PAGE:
DG: With The Parallel Body I hope to begin to chart this place which undoes identity to benefit something greater, something from the Outside. Similarly, in this place (for want of a better word) there is a whole other sense of Time. As you rightly say: How artificial are our notions of time? What happens when we break down these coordinates and find ourselves without any safety netting? What time is that? Are we in a delirious space, a mad space where fear and panic dominate? Is it the Unconscious where babble and stuttering impede clarity and speech? Or is it possibly some amazing peace, something like what Rimbaud called ‘the sun eloping with the sea’ – beauty itself – moments which last an eternity, precious scars on our virtual bodies. Probably all of these. There’s a whole journey to be lived and re-lived.

MR: And the soul is transformed as the body is transformed. Someone once said that we inhabit a completely new body every seven years. Our bodies remake themselves every seven years even though in the process the entirety is made of older and older stuff. It’s a kind of paradox. Certainly we are living and re-living our experiences within ourselves

DG: That’s why we need to think in terms of multiplicities. In my particular case: a tri-lingual nomad carrying on several parallel lives/jobs/activities – whatever you wish to call them – crossing frontiers several times a week. How can I, the poet, fit into any identity? Am I the same Dom Gabrielli when I speak and live in France as the Dom Gabrielli who travels to London where he grew up? Who am I when I’m a farmer in southern Italy making olive oil? What does this multiplicity bring to bear on poetry, on language, given that I have chosen to write in English? And strangely at the same time we also have an aura, a mystical grace, which we were born with and which seems to transcend all these differences and brings us back to the kind of mysterious and unknown unity which you speak about, and which poetry expresses without us knowing how or why. But in our time, what is left for the poetic sensibility? What do you think is the best way to address our current apocalyptic situation artistically?

MR: By letting our emotions run amok, at least in the initial stages of the creative process. I think you would agree that the unguarded moment is the best moment to begin. The inclination is then to refine our initial outpourings and make them more accessible to an audience, but I’m not at all certain this is what we should be doing. You often write about the need for a new poetry, a poetry that is equal to the apocalyptic reverberations we now feel all around ourselves and within ourselves. You’ve quoted the philosopher Michel Serres who believes that we must find our own Ark, an Ark that will be a new form of language, that will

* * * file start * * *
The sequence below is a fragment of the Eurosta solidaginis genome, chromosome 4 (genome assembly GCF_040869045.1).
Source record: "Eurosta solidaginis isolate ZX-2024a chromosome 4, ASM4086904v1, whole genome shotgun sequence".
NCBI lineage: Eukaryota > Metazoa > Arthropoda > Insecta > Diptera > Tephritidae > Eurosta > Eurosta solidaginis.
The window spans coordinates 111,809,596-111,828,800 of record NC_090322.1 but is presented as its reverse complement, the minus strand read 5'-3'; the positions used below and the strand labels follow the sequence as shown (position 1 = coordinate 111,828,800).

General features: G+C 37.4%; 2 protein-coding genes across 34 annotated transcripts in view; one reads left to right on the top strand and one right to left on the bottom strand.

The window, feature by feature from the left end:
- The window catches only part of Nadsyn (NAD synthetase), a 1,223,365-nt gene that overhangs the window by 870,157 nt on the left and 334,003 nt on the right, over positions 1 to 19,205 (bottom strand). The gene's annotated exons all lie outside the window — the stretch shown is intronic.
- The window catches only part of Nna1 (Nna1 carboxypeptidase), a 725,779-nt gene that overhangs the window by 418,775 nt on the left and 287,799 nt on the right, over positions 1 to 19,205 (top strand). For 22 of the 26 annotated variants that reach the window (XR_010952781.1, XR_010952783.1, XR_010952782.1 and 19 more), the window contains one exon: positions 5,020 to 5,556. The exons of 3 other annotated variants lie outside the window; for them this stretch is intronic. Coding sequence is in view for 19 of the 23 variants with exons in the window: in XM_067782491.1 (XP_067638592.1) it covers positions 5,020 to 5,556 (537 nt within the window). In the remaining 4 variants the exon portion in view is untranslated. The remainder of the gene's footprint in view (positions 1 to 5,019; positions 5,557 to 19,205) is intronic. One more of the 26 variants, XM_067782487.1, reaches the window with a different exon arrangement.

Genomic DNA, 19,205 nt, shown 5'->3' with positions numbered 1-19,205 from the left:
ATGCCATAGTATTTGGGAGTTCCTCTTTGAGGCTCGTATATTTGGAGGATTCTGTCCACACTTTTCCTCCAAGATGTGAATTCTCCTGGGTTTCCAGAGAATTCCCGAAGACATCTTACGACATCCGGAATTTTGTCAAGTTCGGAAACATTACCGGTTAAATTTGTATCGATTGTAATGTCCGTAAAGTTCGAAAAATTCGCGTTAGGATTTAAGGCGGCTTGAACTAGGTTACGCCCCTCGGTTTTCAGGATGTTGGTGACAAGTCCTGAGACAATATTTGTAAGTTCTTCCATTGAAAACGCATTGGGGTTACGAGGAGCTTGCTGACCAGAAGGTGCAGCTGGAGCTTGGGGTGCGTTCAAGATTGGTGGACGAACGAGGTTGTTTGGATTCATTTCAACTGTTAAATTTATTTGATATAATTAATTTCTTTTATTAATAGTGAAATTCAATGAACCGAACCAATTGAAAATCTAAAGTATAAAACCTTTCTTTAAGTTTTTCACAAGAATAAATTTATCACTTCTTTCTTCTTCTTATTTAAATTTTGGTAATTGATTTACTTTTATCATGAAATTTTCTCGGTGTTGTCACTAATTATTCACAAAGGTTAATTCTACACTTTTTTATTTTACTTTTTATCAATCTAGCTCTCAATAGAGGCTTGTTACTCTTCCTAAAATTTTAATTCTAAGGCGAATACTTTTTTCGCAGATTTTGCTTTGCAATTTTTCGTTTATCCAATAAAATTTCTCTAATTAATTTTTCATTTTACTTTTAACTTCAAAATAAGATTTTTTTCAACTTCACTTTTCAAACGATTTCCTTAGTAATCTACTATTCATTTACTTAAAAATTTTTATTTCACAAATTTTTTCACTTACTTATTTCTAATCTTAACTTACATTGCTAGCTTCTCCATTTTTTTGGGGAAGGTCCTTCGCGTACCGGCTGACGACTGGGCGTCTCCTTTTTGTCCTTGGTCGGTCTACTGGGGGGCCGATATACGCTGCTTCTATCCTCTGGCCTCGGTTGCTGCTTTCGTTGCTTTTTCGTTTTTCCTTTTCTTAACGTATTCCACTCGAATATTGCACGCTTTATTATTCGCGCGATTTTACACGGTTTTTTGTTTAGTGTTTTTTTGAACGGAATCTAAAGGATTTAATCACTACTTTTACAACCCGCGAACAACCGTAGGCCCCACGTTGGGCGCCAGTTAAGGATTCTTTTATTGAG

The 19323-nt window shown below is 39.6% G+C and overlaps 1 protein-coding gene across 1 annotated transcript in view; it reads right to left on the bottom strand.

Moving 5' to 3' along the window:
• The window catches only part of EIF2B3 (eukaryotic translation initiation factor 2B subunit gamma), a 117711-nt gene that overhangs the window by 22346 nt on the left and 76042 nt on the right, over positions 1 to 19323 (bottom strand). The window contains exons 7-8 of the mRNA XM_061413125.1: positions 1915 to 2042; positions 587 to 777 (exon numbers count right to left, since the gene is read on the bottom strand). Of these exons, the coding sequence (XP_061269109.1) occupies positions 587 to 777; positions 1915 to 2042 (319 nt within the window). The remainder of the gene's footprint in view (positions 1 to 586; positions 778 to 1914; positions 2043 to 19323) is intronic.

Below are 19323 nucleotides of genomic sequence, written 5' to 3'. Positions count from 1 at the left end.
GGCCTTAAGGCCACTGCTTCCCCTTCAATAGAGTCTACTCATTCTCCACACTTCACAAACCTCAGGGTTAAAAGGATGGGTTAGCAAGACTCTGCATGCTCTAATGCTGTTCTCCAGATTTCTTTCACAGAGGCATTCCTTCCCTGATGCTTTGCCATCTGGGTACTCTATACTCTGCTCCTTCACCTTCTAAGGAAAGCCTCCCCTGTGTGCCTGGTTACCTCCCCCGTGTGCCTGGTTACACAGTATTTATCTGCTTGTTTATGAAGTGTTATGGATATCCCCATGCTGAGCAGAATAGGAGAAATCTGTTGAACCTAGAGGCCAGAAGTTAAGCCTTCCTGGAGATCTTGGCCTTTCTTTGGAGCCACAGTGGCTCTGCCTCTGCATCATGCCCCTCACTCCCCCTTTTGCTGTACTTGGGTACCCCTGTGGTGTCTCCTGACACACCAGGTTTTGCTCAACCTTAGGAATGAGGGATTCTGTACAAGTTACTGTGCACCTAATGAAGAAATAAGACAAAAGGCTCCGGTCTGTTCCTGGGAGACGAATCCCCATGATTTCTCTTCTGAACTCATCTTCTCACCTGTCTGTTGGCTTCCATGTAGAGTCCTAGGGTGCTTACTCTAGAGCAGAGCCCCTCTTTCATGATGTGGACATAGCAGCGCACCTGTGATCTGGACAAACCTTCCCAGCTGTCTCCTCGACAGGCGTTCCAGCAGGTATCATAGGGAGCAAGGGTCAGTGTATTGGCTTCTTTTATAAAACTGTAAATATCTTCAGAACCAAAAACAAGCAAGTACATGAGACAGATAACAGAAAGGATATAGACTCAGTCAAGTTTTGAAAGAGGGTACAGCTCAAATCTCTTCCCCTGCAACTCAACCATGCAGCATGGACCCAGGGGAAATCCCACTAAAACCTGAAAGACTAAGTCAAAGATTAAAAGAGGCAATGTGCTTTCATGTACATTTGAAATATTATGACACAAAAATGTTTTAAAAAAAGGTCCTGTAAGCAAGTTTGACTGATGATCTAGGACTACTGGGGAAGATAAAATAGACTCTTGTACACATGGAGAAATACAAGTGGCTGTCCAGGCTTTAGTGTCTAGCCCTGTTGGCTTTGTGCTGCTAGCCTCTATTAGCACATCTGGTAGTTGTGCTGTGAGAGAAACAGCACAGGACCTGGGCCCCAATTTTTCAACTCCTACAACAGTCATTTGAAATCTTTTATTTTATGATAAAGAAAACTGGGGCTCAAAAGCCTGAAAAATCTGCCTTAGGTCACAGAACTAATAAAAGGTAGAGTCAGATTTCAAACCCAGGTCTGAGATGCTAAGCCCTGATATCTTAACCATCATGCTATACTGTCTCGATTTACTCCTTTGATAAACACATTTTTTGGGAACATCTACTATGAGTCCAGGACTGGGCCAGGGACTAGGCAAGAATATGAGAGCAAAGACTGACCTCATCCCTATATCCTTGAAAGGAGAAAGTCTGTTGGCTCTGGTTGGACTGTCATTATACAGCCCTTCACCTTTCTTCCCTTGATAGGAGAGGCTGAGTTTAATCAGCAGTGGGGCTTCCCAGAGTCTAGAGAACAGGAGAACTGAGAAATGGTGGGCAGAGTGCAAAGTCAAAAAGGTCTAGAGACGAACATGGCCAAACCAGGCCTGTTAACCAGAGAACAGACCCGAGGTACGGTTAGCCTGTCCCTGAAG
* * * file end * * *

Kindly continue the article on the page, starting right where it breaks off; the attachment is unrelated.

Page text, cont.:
Certainly, every poet who is sincere in what he writes seeks a new language to express his revelations. His revelations must ultimately be those of the reader, so they must in words strike a chord, they must find that essential moment of recognition. Artaud wrote The New Revelations of Being, a work written in an impossible language about impossible things. But now, today, we ask ourselves: are these two things impossible, is it impossible to find a new language to express new experiences?

DG: Artaud only trusted the words and images that he wrung from his passionate and wounded body, or what was left of it – his breath, his blood, his scream. He invented the body without organs because he was fighting a war against the tricks and spells psychiatry and society had spun on him. He didn’t trust the intentions of his organs. They were already polluted. He managed to annihilate representation by losing his organs and losing his relation to an-other via his organs. His body wrote and his notebooks testify to this. They are his greatest testimony, his masterpiece. Image and word, voice and letter, music and noise, pain and beauty, in the very same instant in the very same sign. My first book, The Eyes of a Man, has several tributes to this greatest of misinterpreted poets. The Parallel Body comes after that storm, a part of which I lived through and somehow survived. There are signs of peace now. The parallel body, as a concept, is the peace after that storm. It is the first structure for the Ark. It is a platform – something hidden from sight and yet constantly present, something more physical than a soul, and yet also dreamlike and beautiful. The parallel body is a producer, it is immanence.